And that right there is the problem. We are supposed to be outraged - and the articles are designed to make us outraged. When I look at the "news" app (I am running an older version of the MSN app that for some reason blocks all the ads and sponsored content), I immediately have to discount anything from Fox News, Washington Post, New York Times, etc I have to look at the source of the news before reading it, so I know in advance what narrative they are trying to sell me.
But lately, it seems to me that maybe no narrative at all is the best way to go, and the best way to do this is to not read the news or watch it whatsoever. When we travel by RV, sometimes we are out of communication for days at a time. There are places in the United States (believe it or not) where there is still no cell service. In Canada, particularly so, once you get more than 100 miles North of the Border (and unless you have a rocking roaming plan, you might not get service in metropolitan areas in Canada).
What we find is, that after being "off the grid" for several days, that several "news cycles" have gone by and we missed being outraged by one thing or another. It is almost comical to try to "catch up" on the news, as since you missed the original story, you have no idea what the subsequent stories are about - often the "journalists" of today write as though you have been breathlessly following this nonsense (and often it is nonsense) for weeks on end. I end up getting a lot of my news from Wikipedia as a result - as historic events rather than late-breaking news.
And maybe this isn't such a bad thing. We only find out weeks, months, years, or even decades later that what the press reported was all wrong. I pointed out before that on the 10th anniversary of the Columbine massacre, we discovered that pretty much all of the "narratives" the media put forth following that tragedy were basically fabricated from whole cloth. It was just two mentally ill teenagers with guns - and as a result, the tragedy has been repeated time and time again.
And maybe that is the danger with being outraged all the time - it skews our perceptions and prevents us from seeing what really is going on. One group of people wanted to characterize it as two kids being "bullied by jocks" as that fit their narrative about school bullying. Another group spread the story that "Christian" students were targeted by the duo, each asking first, "Do you believe in God?" before firing at those who said "yes." We all want pat answers to complex questions, and we want reasons behind these sorts of events. And the news media, acting on rumors, often provides us with what we want to hear. This, in turn, prevents us from hearing what we need to know.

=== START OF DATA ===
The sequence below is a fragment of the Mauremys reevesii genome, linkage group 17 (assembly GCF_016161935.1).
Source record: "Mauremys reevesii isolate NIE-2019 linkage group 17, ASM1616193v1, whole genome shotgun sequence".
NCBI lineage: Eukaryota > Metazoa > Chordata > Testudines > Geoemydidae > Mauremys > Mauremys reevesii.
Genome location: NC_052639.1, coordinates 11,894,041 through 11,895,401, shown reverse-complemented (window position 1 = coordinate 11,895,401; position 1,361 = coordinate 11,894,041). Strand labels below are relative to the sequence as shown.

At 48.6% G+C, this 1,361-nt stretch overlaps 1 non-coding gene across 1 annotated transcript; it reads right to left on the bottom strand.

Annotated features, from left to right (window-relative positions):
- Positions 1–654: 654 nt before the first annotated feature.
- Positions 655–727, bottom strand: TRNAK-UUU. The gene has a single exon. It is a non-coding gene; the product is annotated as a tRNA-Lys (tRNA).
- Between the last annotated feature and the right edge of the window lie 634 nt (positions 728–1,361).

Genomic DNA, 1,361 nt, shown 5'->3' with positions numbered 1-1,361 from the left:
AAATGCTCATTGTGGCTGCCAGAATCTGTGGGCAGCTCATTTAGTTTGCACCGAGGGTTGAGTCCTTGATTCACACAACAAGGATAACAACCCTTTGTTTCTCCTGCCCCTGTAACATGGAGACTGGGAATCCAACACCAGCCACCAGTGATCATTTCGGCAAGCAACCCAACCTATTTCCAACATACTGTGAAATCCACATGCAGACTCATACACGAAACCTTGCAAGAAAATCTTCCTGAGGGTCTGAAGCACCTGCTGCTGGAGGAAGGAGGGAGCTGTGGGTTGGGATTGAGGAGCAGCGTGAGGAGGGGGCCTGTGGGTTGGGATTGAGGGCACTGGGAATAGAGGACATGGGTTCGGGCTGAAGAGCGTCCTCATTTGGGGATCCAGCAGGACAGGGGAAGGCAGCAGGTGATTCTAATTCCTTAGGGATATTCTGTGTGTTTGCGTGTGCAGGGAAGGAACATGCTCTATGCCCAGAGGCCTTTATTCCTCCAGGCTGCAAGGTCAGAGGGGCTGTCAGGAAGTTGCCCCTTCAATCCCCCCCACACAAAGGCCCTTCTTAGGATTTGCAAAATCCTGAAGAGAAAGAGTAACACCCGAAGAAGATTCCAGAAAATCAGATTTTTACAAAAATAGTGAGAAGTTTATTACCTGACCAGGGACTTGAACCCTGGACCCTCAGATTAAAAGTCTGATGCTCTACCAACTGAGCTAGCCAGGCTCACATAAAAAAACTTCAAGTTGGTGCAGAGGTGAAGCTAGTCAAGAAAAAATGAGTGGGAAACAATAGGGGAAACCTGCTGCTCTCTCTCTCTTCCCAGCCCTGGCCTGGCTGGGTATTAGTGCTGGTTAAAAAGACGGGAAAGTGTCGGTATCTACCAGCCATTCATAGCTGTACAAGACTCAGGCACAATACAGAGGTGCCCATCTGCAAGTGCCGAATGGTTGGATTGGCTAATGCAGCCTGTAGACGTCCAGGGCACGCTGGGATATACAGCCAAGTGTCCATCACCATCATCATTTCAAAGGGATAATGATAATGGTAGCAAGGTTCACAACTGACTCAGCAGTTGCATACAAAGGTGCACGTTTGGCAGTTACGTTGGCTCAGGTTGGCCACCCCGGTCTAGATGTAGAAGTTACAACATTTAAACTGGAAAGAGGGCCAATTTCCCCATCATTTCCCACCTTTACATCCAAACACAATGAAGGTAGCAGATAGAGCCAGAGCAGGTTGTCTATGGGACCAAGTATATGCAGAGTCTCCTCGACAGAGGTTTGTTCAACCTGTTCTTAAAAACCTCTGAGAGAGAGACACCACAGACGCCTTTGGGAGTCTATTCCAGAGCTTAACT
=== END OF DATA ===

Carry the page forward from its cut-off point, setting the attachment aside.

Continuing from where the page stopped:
Maybe ten years from now this wall thing will be put into perspective. I can see four possible outcomes. In a first scenario, they build the wall and it turns out to be a white elephant. It does little to deter illegal immigration (walls can be scaled, jack-hammered, tunneled under, and even blown up), and in retrospect it was just a waste of time and money.
In a second scenario, the wall turns out to be effective in deterring illegal immigration, but does little to deter the tens of thousands of "asylum" seekers who bypass the wall and go right up to the gates and ask for asylum.
In a third scenario, the wall doesn't get built, and not much really happens. Or in a fourth scenario, maybe the wall doesn't get built and hordes of "migrants" flood into America and enact Sharia law - or something like that.
I suspect that what will actually happen is that parts of the wall will get built - near populated areas and places in the desert where illegal immigrants are already known to cross. But in places like Big Bend National Park - which is a desolate place that is basically inaccessible from Mexico - there will be no point in building a wall. There is a town on the Mexican side, Boquilles, which has its own unmanned border entry to America - for the simple reason that there is no other way to access Boquilles than from America. No one is smuggling people through that checkpoint, as there is no way to even get to the Mexican side from Mexico. I doubt the wall will get built there, or if it does, it will be the last place to see it.
I think what will happen is that the wall will be partially effective - there will always be the climbers, the tunnelers, the drillers, or whatever, who get around or over or under or through whatever wall you build. And hopefully, over time, economic conditions in Central America will improve to the point where floods of people won't be "migrating" to America - although this seems less likely.
But whatever happens, it will happen without my intervention, other than who I vote for and whose political party I donate money to. Being upset 24/7 over this will accomplish nothing, other than to raise my blood pressure and shorten my life expectancy. Being outraged by it all really accomplishes nothing.